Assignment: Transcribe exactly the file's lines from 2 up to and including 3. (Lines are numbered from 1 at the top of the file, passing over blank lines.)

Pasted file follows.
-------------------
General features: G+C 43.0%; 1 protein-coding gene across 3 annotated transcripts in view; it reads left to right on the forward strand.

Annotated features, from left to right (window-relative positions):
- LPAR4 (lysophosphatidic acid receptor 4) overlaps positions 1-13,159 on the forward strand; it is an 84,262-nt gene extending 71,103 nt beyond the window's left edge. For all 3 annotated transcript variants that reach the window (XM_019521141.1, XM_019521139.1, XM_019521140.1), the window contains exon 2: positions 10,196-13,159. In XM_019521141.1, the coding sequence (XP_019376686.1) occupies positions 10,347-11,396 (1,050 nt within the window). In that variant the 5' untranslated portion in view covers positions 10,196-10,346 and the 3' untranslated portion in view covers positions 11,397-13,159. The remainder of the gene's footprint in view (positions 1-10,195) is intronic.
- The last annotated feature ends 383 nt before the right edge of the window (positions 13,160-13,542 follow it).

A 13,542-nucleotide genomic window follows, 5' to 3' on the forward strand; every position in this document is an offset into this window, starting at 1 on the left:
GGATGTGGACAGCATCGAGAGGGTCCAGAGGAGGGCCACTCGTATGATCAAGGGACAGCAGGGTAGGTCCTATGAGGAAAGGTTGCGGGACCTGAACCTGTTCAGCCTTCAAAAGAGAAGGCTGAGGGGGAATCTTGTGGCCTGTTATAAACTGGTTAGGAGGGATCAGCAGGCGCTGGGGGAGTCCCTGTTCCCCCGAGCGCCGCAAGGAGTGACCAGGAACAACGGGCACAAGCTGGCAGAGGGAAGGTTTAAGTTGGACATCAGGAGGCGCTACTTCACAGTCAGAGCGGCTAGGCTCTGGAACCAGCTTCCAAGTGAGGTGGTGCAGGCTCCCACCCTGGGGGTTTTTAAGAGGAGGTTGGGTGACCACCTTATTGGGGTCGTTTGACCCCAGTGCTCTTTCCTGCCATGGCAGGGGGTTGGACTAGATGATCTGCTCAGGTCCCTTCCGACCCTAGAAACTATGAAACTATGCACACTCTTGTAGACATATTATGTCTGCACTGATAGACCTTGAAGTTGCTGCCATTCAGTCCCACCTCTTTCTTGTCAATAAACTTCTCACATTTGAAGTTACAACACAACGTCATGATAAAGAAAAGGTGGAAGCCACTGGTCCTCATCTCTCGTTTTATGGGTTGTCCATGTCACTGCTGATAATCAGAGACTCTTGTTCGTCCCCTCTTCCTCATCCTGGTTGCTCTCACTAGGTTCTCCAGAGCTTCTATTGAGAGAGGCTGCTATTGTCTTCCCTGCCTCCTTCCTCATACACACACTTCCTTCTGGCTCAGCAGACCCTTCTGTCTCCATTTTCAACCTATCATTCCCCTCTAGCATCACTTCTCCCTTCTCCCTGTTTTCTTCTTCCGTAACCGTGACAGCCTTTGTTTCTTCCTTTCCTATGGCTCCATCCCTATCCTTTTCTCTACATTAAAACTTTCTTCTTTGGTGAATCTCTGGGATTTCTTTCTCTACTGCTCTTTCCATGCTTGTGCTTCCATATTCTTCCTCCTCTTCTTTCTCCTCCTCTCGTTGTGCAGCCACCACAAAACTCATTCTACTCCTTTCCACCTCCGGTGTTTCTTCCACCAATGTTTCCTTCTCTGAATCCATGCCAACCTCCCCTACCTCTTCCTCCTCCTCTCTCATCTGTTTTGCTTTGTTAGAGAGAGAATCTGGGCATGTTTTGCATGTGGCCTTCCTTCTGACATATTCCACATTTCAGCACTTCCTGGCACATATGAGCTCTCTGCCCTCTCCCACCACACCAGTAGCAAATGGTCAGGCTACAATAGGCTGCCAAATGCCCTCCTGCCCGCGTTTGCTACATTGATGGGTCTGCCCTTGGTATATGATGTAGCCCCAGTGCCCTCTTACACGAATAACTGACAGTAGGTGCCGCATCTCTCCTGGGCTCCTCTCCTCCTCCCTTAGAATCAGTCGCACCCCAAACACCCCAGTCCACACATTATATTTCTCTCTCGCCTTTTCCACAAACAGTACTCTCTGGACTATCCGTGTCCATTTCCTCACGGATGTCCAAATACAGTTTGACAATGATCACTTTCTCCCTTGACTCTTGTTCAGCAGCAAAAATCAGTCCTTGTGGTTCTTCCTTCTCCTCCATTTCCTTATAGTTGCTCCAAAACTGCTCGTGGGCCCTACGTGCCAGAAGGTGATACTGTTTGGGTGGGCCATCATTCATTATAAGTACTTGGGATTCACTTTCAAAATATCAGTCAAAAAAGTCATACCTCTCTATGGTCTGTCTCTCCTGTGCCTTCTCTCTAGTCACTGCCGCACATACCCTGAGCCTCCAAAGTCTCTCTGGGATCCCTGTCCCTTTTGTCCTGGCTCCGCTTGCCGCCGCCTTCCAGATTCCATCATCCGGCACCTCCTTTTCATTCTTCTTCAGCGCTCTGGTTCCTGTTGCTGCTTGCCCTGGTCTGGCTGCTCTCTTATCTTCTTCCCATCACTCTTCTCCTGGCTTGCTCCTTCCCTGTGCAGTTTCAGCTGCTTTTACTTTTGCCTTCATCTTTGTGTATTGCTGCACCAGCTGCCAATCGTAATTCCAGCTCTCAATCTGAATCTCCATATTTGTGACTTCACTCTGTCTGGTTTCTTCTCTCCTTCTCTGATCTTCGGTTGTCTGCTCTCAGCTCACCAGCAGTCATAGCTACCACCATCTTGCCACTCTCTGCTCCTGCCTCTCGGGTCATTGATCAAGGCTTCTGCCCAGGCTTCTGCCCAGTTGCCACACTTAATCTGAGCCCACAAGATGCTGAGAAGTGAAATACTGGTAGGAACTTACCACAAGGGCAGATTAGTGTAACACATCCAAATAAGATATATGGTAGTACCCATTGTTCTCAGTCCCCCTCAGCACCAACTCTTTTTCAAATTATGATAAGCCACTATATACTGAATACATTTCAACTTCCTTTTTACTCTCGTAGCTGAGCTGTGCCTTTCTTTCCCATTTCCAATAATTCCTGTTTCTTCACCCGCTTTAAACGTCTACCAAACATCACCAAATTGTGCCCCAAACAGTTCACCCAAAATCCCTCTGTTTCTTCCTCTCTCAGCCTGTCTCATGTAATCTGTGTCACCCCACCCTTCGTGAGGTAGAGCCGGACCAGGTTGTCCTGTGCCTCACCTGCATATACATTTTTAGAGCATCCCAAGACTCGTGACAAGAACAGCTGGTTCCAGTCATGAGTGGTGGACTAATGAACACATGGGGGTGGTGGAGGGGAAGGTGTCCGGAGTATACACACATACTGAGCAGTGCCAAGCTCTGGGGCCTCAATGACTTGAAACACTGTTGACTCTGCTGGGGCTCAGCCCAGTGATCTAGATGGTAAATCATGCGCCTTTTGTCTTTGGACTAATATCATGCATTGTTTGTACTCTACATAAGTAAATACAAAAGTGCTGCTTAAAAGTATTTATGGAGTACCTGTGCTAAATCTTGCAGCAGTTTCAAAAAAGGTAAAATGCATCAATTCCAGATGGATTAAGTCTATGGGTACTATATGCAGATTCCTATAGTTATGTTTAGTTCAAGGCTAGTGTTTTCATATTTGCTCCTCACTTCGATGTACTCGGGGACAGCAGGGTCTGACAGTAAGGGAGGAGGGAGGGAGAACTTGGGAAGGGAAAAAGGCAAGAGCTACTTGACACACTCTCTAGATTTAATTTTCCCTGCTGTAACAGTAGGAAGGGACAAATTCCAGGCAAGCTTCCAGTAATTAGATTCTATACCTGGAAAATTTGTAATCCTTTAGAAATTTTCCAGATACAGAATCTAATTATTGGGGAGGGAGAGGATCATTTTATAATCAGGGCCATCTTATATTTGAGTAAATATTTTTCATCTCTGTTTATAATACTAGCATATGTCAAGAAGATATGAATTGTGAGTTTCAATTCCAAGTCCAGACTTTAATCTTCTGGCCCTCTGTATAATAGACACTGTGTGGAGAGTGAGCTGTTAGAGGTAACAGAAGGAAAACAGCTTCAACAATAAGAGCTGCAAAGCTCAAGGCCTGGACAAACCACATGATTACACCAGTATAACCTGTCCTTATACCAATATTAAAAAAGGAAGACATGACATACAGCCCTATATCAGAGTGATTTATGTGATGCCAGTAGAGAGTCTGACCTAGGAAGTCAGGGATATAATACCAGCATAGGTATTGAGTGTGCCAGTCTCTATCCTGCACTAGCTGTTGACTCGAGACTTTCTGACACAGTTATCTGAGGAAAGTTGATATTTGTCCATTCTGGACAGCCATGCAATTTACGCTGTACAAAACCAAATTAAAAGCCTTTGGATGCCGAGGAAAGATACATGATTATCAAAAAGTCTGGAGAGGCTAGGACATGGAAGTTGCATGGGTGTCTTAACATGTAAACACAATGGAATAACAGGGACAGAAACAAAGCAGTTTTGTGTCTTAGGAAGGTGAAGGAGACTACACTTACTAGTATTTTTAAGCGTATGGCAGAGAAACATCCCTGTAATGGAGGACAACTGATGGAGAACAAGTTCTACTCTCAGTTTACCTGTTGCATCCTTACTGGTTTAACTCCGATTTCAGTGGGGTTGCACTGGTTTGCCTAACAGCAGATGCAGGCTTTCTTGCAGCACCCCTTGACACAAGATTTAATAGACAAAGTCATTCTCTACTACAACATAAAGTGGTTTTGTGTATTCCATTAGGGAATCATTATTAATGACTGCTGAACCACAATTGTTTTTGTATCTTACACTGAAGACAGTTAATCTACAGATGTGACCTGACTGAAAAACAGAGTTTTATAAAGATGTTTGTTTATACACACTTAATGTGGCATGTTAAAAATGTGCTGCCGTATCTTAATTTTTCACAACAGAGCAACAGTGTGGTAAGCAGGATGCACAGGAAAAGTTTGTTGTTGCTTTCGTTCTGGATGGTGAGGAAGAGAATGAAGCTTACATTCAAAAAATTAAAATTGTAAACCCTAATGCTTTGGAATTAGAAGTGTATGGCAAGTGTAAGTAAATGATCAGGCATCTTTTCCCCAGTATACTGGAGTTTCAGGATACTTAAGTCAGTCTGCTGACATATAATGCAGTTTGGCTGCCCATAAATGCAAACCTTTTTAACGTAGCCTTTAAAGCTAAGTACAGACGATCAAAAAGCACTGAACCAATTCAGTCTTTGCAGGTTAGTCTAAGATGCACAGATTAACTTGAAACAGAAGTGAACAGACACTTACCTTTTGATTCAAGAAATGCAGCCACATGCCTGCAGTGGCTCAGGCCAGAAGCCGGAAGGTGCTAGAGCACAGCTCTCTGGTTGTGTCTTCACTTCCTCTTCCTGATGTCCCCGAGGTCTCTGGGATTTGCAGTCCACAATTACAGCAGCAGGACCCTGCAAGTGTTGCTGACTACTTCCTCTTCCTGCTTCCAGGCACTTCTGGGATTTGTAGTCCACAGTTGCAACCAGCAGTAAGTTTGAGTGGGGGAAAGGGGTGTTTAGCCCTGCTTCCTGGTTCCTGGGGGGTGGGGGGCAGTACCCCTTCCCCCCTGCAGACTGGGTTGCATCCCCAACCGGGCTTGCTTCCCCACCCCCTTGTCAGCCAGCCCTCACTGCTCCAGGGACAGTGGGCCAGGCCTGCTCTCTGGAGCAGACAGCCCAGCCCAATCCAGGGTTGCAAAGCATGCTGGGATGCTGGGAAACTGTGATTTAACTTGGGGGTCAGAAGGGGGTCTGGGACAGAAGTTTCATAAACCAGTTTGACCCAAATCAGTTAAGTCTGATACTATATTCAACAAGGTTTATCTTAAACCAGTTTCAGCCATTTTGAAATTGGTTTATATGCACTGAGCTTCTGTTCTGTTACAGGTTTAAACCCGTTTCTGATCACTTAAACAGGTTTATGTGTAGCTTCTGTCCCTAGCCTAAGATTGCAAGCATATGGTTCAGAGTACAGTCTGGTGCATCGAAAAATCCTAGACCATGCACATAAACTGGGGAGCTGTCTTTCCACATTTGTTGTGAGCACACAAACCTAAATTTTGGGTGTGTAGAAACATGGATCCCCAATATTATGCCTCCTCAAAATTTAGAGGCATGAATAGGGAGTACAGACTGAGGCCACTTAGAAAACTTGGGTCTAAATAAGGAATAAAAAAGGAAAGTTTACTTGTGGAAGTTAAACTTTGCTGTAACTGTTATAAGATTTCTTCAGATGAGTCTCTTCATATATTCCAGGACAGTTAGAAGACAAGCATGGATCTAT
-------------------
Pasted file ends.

Annotated features, from left to right (window-relative positions):
- LPAR4 (lysophosphatidic acid receptor 4) overlaps positions 1-13,159 on the forward strand; it is an 84,262-nt gene extending 71,103 nt beyond the window's left edge. For all 3 annotated transcript variants that reach the window (XM_019521141.1, XM_019521139.1, XM_019521140.1), the window contains exon 2: positions 10,196-13,159. In XM_019521141.1, the coding sequence (XP_019376686.1) occupies positions 10,347-11,396 (1,050 nt within the window). In that variant the 5' untranslated portion in view covers positions 10,196-10,346 and the 3' untranslated portion in view covers positions 11,397-13,159. The remainder of the gene's footprint in view (positions 1-10,195) is intronic.